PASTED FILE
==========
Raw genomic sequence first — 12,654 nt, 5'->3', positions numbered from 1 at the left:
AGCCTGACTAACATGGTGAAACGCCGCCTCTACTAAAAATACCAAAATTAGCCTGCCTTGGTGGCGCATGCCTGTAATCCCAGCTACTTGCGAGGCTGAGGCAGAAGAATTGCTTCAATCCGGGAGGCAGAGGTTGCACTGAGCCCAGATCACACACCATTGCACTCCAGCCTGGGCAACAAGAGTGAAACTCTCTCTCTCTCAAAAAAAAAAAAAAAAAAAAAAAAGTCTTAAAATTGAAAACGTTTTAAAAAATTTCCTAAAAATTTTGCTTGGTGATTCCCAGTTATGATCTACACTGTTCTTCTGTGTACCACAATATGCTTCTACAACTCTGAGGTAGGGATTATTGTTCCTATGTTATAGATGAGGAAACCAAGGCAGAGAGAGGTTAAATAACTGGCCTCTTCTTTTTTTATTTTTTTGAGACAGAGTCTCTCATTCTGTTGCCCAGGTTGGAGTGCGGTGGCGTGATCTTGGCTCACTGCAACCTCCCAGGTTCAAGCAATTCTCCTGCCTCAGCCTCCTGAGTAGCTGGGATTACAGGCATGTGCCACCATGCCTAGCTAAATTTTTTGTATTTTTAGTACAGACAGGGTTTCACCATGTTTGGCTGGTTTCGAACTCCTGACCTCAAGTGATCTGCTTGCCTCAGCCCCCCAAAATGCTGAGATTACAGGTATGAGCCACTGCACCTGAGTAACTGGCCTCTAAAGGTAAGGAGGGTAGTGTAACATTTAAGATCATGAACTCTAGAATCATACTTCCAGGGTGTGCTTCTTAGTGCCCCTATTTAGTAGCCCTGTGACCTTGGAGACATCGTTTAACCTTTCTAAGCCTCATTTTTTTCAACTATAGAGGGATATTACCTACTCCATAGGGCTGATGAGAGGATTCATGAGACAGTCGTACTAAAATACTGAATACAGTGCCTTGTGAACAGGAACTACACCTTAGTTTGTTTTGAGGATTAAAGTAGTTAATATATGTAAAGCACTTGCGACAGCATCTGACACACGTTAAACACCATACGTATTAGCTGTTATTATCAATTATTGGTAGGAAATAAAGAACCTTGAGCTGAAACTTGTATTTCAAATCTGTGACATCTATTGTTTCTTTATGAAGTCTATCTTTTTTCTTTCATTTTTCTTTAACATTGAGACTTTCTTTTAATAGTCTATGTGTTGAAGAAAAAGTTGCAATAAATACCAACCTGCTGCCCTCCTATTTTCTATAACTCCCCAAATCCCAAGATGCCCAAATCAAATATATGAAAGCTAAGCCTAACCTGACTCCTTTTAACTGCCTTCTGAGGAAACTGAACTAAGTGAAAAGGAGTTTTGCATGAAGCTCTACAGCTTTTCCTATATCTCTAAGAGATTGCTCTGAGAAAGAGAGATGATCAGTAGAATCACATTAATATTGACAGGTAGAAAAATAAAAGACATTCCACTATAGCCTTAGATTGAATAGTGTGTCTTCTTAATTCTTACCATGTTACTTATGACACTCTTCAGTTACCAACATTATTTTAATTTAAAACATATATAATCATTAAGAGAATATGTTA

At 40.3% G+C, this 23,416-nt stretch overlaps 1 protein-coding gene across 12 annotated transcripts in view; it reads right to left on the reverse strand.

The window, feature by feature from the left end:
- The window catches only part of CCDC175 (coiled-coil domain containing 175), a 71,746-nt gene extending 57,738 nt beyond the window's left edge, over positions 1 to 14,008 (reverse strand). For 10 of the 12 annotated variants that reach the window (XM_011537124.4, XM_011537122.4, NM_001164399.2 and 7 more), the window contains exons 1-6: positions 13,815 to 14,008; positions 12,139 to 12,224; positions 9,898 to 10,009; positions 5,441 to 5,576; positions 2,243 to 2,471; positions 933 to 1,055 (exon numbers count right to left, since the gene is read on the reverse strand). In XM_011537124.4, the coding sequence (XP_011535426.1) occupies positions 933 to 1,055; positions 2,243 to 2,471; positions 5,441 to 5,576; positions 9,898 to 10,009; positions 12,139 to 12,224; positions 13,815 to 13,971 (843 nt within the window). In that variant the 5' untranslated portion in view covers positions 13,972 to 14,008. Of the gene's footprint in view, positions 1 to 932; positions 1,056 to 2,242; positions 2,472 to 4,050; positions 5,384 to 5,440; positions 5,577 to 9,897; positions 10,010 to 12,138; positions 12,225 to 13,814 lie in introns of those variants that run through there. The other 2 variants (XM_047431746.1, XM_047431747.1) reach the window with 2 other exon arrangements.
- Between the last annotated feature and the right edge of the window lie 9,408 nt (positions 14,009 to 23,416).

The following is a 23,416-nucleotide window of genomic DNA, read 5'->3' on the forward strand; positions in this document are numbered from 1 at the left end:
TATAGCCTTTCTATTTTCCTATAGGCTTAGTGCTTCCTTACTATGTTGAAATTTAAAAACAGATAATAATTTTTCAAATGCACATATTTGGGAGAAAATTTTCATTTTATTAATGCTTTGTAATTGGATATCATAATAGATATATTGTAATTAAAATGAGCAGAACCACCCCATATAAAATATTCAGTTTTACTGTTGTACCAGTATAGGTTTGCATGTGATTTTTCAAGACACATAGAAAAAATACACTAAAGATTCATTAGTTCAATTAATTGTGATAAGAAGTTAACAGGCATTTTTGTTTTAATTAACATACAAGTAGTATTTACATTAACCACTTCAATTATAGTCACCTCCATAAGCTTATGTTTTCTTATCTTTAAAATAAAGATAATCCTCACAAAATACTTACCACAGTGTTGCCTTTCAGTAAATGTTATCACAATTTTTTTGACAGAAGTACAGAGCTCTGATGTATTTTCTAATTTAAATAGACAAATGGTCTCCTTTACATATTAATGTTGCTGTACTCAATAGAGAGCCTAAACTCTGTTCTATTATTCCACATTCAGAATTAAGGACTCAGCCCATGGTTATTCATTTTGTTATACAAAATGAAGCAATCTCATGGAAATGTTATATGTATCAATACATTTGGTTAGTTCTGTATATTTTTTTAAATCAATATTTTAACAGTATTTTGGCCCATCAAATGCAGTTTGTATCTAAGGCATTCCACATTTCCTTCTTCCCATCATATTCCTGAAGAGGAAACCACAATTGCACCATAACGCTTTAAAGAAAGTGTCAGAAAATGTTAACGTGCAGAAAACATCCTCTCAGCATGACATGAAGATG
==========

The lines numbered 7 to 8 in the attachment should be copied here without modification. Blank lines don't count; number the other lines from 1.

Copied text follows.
The following is a 23,416-nucleotide window of genomic DNA, read 5'->3' on the forward strand; positions in this document are numbered from 1 at the left end:
TATAGCCTTTCTATTTTCCTATAGGCTTAGTGCTTCCTTACTATGTTGAAATTTAAAAACAGATAATAATTTTTCAAATGCACATATTTGGGAGAAAATTTTCATTTTATTAATGCTTTGTAATTGGATATCATAATAGATATATTGTAATTAAAATGAGCAGAACCACCCCATATAAAATATTCAGTTTTACTGTTGTACCAGTATAGGTTTGCATGTGATTTTTCAAGACACATAGAAAAAATACACTAAAGATTCATTAGTTCAATTAATTGTGATAAGAAGTTAACAGGCATTTTTGTTTTAATTAACATACAAGTAGTATTTACATTAACCACTTCAATTATAGTCACCTCCATAAGCTTATGTTTTCTTATCTTTAAAATAAAGATAATCCTCACAAAATACTTACCACAGTGTTGCCTTTCAGTAAATGTTATCACAATTTTTTTGACAGAAGTACAGAGCTCTGATGTATTTTCTAATTTAAATAGACAAATGGTCTCCTTTACATATTAATGTTGCTGTACTCAATAGAGAGCCTAAACTCTGTTCTATTATTCCACATTCAGAATTAAGGACTCAGCCCATGGTTATTCATTTTGTTATACAAAATGAAGCAATCTCATGGAAATGTTATATGTATCAATACATTTGGTTAGTTCTGTATATTTTTTTAAATCAATATTTTAACAGTATTTTGGCCCATCAAATGCAGTTTGTATCTAAGGCATTCCACATTTCCTTCTTCCCATCATATTCCTGAAGAGGAAACCACAATTGCACCATAACGCTTTAAAGAAAGTGTCAGAAAATGTTAACGTGCAGAAAACATCCTCTCAGCATGACATGAAGATG